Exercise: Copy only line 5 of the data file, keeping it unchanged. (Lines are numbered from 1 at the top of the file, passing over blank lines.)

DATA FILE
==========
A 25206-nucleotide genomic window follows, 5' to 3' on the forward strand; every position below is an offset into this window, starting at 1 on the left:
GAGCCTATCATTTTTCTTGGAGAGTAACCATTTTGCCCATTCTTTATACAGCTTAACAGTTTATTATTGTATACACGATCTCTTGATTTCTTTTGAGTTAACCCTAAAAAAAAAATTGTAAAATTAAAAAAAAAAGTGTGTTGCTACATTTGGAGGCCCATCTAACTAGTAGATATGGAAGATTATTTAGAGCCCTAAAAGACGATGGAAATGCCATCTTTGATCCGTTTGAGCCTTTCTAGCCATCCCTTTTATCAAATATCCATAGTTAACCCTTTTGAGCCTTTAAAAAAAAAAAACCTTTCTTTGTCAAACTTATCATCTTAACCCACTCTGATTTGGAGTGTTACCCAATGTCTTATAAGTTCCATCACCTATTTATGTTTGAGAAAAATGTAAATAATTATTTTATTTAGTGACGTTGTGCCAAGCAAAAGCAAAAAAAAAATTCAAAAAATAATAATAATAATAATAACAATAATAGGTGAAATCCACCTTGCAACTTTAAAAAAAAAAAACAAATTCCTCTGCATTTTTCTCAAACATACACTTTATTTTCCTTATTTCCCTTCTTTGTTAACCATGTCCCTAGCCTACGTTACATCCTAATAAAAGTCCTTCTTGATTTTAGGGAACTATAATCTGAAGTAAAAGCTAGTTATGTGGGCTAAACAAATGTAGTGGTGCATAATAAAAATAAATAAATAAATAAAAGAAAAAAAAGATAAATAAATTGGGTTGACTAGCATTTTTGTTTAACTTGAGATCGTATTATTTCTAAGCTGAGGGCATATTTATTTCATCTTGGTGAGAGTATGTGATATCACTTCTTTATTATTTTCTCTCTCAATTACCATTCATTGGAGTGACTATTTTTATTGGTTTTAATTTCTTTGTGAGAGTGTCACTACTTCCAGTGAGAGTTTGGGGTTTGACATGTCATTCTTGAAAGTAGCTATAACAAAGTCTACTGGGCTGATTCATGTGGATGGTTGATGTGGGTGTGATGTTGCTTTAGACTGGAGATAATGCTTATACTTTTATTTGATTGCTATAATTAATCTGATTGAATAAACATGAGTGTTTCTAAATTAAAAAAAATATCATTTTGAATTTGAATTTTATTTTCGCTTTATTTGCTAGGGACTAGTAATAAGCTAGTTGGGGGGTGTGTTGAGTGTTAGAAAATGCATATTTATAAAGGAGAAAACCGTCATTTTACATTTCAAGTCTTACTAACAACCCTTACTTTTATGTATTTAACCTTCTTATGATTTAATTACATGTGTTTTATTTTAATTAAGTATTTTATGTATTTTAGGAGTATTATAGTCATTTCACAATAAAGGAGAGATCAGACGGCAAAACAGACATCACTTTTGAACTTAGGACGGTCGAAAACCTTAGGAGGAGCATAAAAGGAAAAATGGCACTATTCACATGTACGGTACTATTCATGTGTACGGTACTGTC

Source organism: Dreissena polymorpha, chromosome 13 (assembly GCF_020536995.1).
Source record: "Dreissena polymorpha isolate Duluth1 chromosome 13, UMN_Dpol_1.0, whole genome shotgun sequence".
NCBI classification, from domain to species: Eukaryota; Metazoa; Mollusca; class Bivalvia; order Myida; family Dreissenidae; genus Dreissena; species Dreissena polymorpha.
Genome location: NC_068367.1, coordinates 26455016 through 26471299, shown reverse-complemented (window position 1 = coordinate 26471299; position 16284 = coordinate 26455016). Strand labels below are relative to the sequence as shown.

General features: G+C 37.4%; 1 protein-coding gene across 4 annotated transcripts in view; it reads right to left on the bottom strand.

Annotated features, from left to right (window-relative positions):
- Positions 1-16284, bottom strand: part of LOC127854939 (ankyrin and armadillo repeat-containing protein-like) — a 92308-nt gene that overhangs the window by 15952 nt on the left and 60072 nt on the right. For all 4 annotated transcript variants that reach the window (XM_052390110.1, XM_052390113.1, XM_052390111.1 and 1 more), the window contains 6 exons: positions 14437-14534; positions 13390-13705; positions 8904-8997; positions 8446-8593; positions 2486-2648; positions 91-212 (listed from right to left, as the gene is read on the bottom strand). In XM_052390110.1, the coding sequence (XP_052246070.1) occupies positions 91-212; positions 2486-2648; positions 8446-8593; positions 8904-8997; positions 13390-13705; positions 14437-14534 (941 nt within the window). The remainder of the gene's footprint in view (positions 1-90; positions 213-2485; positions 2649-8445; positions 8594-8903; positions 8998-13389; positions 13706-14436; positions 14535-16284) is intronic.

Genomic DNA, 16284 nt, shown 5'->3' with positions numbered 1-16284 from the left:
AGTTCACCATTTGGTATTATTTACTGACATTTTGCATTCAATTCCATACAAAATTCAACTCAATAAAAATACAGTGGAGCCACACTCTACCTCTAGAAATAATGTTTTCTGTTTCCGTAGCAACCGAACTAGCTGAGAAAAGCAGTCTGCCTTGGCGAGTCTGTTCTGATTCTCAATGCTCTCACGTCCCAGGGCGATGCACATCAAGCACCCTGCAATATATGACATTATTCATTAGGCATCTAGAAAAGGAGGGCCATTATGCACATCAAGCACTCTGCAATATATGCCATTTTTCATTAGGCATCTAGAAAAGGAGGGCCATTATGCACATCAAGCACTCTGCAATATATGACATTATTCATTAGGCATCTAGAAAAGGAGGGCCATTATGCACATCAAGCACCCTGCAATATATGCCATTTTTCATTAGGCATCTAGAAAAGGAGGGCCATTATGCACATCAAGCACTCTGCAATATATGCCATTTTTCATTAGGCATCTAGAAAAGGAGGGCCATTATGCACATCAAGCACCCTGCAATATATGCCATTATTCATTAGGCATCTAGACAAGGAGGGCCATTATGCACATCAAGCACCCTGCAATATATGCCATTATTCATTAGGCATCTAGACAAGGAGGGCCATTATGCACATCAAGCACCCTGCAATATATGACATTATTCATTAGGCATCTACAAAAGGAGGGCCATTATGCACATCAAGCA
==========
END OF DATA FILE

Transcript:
NCBI classification, from domain to species: Eukaryota; Metazoa; Mollusca; class Bivalvia; order Myida; family Dreissenidae; genus Dreissena; species Dreissena polymorpha.